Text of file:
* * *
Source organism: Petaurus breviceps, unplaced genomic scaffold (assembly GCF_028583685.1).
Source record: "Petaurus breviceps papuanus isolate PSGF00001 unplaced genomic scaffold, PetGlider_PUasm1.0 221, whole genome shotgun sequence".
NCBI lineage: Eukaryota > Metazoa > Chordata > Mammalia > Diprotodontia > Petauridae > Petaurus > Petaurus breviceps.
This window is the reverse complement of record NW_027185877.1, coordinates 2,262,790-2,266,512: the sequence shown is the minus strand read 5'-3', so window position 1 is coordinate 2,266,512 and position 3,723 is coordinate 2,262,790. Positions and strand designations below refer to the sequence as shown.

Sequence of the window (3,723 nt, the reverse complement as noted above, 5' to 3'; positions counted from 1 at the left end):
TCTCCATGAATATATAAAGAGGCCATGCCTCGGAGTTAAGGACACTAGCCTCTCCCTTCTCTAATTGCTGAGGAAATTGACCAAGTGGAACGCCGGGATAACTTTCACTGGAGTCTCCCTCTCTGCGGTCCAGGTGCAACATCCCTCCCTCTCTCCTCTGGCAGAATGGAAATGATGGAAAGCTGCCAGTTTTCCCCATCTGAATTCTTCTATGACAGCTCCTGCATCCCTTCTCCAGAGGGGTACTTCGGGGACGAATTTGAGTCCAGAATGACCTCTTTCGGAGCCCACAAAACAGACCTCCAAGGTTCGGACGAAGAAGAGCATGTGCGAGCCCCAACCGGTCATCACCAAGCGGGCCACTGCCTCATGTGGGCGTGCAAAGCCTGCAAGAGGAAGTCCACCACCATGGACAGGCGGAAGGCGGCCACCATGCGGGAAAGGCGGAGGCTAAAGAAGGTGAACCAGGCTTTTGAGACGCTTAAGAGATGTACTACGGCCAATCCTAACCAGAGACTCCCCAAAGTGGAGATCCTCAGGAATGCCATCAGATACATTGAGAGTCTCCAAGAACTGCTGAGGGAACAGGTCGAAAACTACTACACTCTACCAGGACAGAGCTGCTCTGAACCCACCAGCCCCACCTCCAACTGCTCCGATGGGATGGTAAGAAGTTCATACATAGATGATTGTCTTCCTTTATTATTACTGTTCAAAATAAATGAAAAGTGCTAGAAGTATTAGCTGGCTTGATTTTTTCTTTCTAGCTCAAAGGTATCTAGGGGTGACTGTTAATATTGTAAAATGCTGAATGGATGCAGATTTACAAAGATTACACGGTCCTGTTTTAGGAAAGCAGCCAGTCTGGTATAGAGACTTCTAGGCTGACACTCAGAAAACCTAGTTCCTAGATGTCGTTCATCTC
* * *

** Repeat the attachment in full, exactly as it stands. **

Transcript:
Source organism: Petaurus breviceps, unplaced genomic scaffold (assembly GCF_028583685.1).
Source record: "Petaurus breviceps papuanus isolate PSGF00001 unplaced genomic scaffold, PetGlider_PUasm1.0 221, whole genome shotgun sequence".
NCBI lineage: Eukaryota > Metazoa > Chordata > Mammalia > Diprotodontia > Petauridae > Petaurus > Petaurus breviceps.
This window is the reverse complement of record NW_027185877.1, coordinates 2,262,790-2,266,512: the sequence shown is the minus strand read 5'-3', so window position 1 is coordinate 2,266,512 and position 3,723 is coordinate 2,262,790. Positions and strand designations below refer to the sequence as shown.

Sequence of the window (3,723 nt, the reverse complement as noted above, 5' to 3'; positions counted from 1 at the left end):
TCTCCATGAATATATAAAGAGGCCATGCCTCGGAGTTAAGGACACTAGCCTCTCCCTTCTCTAATTGCTGAGGAAATTGACCAAGTGGAACGCCGGGATAACTTTCACTGGAGTCTCCCTCTCTGCGGTCCAGGTGCAACATCCCTCCCTCTCTCCTCTGGCAGAATGGAAATGATGGAAAGCTGCCAGTTTTCCCCATCTGAATTCTTCTATGACAGCTCCTGCATCCCTTCTCCAGAGGGGTACTTCGGGGACGAATTTGAGTCCAGAATGACCTCTTTCGGAGCCCACAAAACAGACCTCCAAGGTTCGGACGAAGAAGAGCATGTGCGAGCCCCAACCGGTCATCACCAAGCGGGCCACTGCCTCATGTGGGCGTGCAAAGCCTGCAAGAGGAAGTCCACCACCATGGACAGGCGGAAGGCGGCCACCATGCGGGAAAGGCGGAGGCTAAAGAAGGTGAACCAGGCTTTTGAGACGCTTAAGAGATGTACTACGGCCAATCCTAACCAGAGACTCCCCAAAGTGGAGATCCTCAGGAATGCCATCAGATACATTGAGAGTCTCCAAGAACTGCTGAGGGAACAGGTCGAAAACTACTACACTCTACCAGGACAGAGCTGCTCTGAACCCACCAGCCCCACCTCCAACTGCTCCGATGGGATGGTAAGAAGTTCATACATAGATGATTGTCTTCCTTTATTATTACTGTTCAAAATAAATGAAAAGTGCTAGAAGTATTAGCTGGCTTGATTTTTTCTTTCTAGCTCAAAGGTATCTAGGGGTGACTGTTAATATTGTAAAATGCTGAATGGATGCAGATTTACAAAGATTACACGGTCCTGTTTTAGGAAAGCAGCCAGTCTGGTATAGAGACTTCTAGGCTGACACTCAGAAAACCTAGTTCCTAGATGTCGTTCATCTC